Active with a health condition

Health ConditionsYou should talk with your doctor about being active if you have a chronic health condition like arthritis, COPD, diabetes or heart disease. Your condition may limit your ability to be active in some way, and you may need to work with your doctor to come up with a physical activity plan that matches your abilities.

Try to do as much as you can if your condition stops you from meeting the recommended daily activity levels. What's important is that you avoid being inactive. Even just 60 minutes a week of moderate-intensity aerobic activity is good for you.

Find out about getting active with a disability or neurodegenerative disease such as Parkinson’s and MS, or recovery from a stroke.

What to consider when starting to get active

You might be unsure about becoming active or boosting your level of physical activity because you're afraid of getting hurt. The good news is that moderate-intensity aerobic activity is generally safe for most people, like brisk walking.

Start slowly and gradually increase your level of activity. Cardiac events like heart attacks are rare during physical activity. However the risk does go up when you suddenly become much more active than usual. For example you can put yourself at risk if you don't usually get much physical activity and then all of a sudden do vigorous-intensity aerobic activity.

Check out the Getting started page for some tips.

Use the Greater Christchurch Sport and Recreation Guide to find a local group or class to help you get started and begin achieving your activity goals.

Water exercise information sheets available

​Four water-based exercise sheets to assist people with health conditions can be downloaded from the HealthInfo website. The exercises can help with pain reduction, joint mobility, overall fitness, feeling happier, and make it easier to do everyday activities.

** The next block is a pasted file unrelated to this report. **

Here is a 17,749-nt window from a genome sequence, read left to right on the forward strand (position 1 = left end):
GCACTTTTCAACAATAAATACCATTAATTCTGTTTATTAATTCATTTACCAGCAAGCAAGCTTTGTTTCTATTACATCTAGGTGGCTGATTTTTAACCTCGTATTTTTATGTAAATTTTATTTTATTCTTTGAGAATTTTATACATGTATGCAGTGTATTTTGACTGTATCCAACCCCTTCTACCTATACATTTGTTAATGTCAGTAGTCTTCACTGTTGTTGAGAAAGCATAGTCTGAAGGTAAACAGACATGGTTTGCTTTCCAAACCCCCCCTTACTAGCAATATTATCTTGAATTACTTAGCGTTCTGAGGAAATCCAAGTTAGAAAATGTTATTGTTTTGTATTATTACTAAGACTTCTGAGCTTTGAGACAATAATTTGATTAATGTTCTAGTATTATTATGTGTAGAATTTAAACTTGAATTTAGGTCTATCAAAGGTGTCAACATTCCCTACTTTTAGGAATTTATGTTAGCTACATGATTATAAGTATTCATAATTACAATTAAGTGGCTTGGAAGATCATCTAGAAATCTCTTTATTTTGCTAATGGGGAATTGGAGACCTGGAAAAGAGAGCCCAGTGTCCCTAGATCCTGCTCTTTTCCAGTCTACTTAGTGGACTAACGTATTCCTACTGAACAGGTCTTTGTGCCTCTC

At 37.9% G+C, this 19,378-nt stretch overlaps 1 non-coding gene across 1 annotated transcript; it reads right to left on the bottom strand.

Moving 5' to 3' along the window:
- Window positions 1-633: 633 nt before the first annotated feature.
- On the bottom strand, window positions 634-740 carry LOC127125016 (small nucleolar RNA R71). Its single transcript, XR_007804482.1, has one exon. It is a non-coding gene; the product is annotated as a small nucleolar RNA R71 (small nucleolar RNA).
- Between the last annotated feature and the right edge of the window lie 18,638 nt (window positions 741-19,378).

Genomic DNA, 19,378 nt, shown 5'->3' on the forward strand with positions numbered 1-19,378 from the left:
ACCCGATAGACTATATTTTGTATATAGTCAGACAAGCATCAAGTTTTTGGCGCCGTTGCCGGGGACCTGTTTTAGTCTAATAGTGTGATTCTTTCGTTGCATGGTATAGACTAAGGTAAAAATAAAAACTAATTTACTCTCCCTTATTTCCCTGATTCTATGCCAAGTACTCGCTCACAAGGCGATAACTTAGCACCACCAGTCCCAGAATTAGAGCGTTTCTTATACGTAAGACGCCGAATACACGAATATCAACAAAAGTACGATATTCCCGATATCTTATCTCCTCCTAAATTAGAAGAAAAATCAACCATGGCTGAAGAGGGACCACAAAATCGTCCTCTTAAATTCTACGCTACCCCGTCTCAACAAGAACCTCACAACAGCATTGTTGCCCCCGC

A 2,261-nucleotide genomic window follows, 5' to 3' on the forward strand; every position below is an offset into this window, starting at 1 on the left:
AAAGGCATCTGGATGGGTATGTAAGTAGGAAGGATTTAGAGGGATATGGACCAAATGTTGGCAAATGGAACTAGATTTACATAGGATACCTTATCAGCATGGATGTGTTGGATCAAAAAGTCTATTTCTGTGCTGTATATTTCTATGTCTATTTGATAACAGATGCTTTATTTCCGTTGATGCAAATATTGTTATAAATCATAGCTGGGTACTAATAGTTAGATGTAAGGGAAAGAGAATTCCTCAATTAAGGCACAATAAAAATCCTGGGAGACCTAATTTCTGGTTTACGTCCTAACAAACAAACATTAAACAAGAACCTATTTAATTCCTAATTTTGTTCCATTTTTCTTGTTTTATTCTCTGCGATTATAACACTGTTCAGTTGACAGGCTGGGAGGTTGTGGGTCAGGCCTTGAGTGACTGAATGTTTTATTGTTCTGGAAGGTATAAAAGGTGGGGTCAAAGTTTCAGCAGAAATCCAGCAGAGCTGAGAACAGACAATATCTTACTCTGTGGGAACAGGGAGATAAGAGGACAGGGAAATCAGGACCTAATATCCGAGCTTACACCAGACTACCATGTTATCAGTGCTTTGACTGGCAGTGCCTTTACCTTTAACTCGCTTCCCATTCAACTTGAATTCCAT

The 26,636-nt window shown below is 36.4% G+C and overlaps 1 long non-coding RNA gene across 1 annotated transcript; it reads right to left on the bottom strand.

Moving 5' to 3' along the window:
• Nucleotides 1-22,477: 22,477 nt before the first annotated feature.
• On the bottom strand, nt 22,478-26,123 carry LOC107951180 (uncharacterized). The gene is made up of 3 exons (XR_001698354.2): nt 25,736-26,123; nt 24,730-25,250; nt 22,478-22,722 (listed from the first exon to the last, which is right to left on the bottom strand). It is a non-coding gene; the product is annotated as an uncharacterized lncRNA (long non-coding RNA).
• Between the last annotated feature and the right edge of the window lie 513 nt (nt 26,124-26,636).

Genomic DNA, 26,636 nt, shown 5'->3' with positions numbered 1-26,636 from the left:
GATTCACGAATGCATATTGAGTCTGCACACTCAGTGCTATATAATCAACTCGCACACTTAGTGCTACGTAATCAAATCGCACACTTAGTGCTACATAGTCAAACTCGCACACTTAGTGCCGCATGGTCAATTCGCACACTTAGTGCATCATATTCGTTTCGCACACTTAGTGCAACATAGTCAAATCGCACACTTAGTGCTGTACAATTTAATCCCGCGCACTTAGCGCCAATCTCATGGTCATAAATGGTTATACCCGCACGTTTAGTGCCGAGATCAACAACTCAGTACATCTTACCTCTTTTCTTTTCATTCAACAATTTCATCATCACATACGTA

You could do these exercises or use the sheets at your own pool or at the local public pool. Laminated copies of the water-based exercise sheets are available at the following Christchurch City Council Pools and Recreation centres:

  • Pioneer;
  • Graham Condon;
  • Jellie Park; and
  • Taiora QEII.
The Big List Directory: A new resource for exercise providers and advocates

A new resource has been produced by the Active Canterbury Network for exercise advocates and providers in the region - called ‘The Big List’ Directory.

This resource is divided into zones from Waimakariri to Ashburton and lists many classes and facilities that are particularly appropriate for older adults and people with long-term conditions. The Big List Directory will be updated as often as possible and get in touch if you spot any errors.

Download The Big List Directory [PDF].

​Stand Strong: Don’t be a heartbreaker

When heart disease strikes, it doesn’t break just one heart. It breaks many. Your whānau, your friends and your community need you to take care of your heart.

My Heart Check is a free online heart health check. It uses your personal risk factors to assess your heart age and gives you tips for reducing your risk.

Fifteen years ago, Sunny Naidoo had never pulled on running shoes or set foot inside a gym. But after a heart attack and bypass surgery, he knew things had to change.  He started walking with the support of his family, and that soon led to running. Now he’s competed in numerous events and even in the World Master’s Games. He wants people to help their hearts before it’s too late.

Find out more about Sunny's story - part of the Stand Strong campaign from the Heart Foundation.

Mobility Action programme (MAP) for osteoarthritis

MAP is a FREE eight-week programme for people with osteoarthritis that affects their hip or knee. This programme is available in-person or online.

Talk to your GP or other health professional if MAP is right for you - so they can refer you.

Other contacts for support and advice

There are many great organisations both regionally and nationally that can provide you with relevant information about your health condition and ideas on  how to get more active.